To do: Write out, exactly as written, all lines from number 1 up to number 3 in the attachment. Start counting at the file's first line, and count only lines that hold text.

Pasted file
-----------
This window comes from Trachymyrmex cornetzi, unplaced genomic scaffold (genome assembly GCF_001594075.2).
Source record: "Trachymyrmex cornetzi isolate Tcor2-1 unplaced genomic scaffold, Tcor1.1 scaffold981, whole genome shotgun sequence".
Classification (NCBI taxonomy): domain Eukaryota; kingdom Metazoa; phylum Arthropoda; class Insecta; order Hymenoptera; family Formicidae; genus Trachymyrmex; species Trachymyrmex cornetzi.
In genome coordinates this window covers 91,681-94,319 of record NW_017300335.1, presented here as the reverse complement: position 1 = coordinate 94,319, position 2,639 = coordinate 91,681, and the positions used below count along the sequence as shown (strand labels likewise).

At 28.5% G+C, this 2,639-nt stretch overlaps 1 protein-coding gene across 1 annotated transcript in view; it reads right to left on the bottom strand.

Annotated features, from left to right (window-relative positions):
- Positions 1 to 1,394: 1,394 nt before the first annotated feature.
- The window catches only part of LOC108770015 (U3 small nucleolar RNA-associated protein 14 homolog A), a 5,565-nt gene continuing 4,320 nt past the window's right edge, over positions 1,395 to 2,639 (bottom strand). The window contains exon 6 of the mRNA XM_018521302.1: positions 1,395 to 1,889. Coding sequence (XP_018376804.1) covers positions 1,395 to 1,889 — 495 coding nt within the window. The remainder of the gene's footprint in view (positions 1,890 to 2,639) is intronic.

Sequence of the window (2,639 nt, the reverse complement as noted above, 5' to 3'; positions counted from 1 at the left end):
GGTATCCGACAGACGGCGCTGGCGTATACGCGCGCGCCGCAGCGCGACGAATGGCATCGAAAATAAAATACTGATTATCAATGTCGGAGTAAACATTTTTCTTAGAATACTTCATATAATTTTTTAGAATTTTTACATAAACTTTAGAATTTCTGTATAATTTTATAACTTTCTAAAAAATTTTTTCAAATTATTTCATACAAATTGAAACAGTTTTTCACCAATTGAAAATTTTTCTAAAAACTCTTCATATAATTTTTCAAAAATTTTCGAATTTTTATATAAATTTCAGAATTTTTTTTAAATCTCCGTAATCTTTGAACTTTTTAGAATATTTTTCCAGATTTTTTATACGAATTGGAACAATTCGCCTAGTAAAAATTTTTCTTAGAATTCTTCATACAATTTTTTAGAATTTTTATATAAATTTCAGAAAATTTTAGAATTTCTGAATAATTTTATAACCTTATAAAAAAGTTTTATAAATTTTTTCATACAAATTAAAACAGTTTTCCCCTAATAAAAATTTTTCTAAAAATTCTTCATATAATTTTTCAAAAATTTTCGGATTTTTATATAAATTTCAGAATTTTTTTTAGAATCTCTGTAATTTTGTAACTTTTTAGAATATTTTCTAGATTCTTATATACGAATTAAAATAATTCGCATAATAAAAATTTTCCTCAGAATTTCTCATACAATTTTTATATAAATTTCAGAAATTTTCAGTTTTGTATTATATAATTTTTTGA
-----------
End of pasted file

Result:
This window comes from Trachymyrmex cornetzi, unplaced genomic scaffold (genome assembly GCF_001594075.2).
Source record: "Trachymyrmex cornetzi isolate Tcor2-1 unplaced genomic scaffold, Tcor1.1 scaffold981, whole genome shotgun sequence".
Classification (NCBI taxonomy): domain Eukaryota; kingdom Metazoa; phylum Arthropoda; class Insecta; order Hymenoptera; family Formicidae; genus Trachymyrmex; species Trachymyrmex cornetzi.